It would be more than enough for a park like Zion to boast a trail as spectacular as Angel’s Landing, but it’s not the one I’m here for – today.
Travel as far into Zion Valley as you can on the park-operated shuttle to arrive at stop nine: Temple of Sinawava. Here, the rust-coloured valley walls have enclosed, narrowing to just a few hundred feet apart, hugging the banks of the Virgin River and soaring thousands of feet overhead to form a natural amphitheatre.
From the Temple of Sinawava, my husband and I set off along the 1.5-kilometre Riverside Walk, gateway to The Narrows trailhead.
“Trail” is something of a misnomer.
The hike follows the snaking Virgin River’s banks, but it’s early spring and higher-than-average water levels mean that the river is the trail.
As such, we are outfitted in water repelling Gore-Tex suits with feet pressed snug into two pairs of neoprene socks which have been laced into canyoneering boots. We shuffle up Riverside Walk, overdressed and awkwardly maneuvering six-foot-long wooden hiking poles.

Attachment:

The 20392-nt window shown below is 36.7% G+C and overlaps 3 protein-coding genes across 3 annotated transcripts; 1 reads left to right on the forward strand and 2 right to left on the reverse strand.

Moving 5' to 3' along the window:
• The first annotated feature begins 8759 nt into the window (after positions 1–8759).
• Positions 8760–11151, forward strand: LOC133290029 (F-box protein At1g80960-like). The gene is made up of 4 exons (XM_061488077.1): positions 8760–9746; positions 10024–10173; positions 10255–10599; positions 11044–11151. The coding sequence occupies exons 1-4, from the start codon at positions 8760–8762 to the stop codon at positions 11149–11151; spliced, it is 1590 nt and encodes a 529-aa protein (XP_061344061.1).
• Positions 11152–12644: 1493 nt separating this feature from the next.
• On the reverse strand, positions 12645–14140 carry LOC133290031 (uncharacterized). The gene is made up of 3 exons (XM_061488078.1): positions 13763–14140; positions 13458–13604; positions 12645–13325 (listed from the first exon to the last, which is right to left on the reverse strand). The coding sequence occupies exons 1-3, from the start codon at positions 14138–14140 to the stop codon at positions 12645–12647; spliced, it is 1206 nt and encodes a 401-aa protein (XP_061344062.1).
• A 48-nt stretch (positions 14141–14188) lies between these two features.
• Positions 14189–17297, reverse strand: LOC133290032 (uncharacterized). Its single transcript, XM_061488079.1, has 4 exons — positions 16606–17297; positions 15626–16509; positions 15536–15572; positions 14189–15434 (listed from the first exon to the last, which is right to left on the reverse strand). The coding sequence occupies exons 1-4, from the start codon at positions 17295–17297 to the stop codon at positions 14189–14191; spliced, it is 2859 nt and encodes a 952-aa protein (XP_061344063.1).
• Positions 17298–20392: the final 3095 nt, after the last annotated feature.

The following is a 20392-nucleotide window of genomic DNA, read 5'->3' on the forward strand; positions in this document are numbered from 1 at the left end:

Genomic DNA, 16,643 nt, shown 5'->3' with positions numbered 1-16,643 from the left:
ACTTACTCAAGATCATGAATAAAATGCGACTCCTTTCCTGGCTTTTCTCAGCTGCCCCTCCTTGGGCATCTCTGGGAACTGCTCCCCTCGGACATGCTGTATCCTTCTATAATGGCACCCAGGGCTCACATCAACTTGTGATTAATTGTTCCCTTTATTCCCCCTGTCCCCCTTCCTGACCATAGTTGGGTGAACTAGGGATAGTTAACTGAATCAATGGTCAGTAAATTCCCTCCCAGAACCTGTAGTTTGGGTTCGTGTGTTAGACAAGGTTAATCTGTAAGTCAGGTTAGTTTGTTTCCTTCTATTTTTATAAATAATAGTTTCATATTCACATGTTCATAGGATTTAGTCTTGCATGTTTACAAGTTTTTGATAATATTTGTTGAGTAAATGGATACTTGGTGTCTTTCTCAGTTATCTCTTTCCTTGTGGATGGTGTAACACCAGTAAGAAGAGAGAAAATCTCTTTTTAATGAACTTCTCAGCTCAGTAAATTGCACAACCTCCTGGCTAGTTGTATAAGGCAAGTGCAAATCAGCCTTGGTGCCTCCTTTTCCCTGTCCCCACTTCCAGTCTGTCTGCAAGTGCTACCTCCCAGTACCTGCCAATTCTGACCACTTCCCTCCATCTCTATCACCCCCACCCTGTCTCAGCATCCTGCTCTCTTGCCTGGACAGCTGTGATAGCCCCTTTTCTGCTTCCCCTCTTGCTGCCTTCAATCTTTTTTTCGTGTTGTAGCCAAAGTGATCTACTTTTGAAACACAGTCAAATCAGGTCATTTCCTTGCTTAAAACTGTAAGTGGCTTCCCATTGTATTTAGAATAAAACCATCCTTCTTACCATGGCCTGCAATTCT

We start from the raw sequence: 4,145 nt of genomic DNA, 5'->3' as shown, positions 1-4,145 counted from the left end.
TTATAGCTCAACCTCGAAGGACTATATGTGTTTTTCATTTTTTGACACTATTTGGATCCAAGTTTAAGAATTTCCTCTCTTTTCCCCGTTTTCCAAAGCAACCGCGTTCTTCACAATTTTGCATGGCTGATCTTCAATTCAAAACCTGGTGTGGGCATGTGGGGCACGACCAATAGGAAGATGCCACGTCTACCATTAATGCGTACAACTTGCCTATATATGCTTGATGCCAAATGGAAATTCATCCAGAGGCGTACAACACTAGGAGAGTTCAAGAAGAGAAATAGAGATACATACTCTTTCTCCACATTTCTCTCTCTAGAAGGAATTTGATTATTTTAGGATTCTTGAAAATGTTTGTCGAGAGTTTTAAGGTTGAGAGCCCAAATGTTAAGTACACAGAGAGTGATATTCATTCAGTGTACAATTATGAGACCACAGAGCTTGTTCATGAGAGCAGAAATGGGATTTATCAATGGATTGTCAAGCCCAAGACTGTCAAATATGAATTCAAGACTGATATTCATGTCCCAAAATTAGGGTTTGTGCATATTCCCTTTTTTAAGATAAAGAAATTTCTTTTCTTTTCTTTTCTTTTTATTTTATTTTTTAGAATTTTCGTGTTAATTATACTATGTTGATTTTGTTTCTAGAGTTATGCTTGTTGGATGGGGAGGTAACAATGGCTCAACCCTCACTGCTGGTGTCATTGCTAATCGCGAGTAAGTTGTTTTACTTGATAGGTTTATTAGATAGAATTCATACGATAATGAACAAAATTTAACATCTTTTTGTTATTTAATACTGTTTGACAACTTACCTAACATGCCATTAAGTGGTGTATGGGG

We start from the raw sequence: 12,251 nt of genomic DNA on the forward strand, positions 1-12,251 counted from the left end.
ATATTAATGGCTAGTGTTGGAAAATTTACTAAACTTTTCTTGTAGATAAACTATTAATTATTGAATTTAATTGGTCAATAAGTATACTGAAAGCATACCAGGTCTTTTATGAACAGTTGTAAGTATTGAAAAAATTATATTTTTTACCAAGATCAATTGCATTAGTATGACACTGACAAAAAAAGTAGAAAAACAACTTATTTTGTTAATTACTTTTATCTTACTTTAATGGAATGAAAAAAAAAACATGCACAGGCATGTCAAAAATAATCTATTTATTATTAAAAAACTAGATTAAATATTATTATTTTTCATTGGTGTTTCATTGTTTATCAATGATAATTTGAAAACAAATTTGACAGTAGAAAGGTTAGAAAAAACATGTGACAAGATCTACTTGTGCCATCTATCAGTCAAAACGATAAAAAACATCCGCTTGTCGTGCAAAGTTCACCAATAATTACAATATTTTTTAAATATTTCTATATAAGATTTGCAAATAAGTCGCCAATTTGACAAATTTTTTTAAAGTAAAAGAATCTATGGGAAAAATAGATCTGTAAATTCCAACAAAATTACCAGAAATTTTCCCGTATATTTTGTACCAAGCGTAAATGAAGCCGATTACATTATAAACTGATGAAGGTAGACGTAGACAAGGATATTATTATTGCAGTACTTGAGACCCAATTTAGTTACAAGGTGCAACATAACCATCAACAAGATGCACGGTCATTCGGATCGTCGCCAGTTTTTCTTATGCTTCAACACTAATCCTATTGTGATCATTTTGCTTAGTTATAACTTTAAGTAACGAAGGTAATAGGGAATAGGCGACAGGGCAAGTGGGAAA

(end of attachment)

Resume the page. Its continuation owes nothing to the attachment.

At the end of the path, a short set of steps deposits us on the riverbank where a crowd gathers, forming a sort of ceremonial send-off. For onlookers, it’s the end of their jaunt. For Narrows hikers, it’s merely the beginning of an unforgettable journey.
the fast-flowing Virgin River, bracing for the icy water to flood my boots. It’s not as cold as I fear. We wade out into the knee-deep water, gauging and steadying ourselves against the current. The water is the colour of sand with the opacity of milk. We round the first corner, and the onlookers fall from sight.
What’s around the river bend? Who knows? The urge to find out compels us forward. The landscape, the intrigue, the Indiana Jones vibe – it all blends into an intoxicating and sublime adventure. An hour-and-a-half elapses.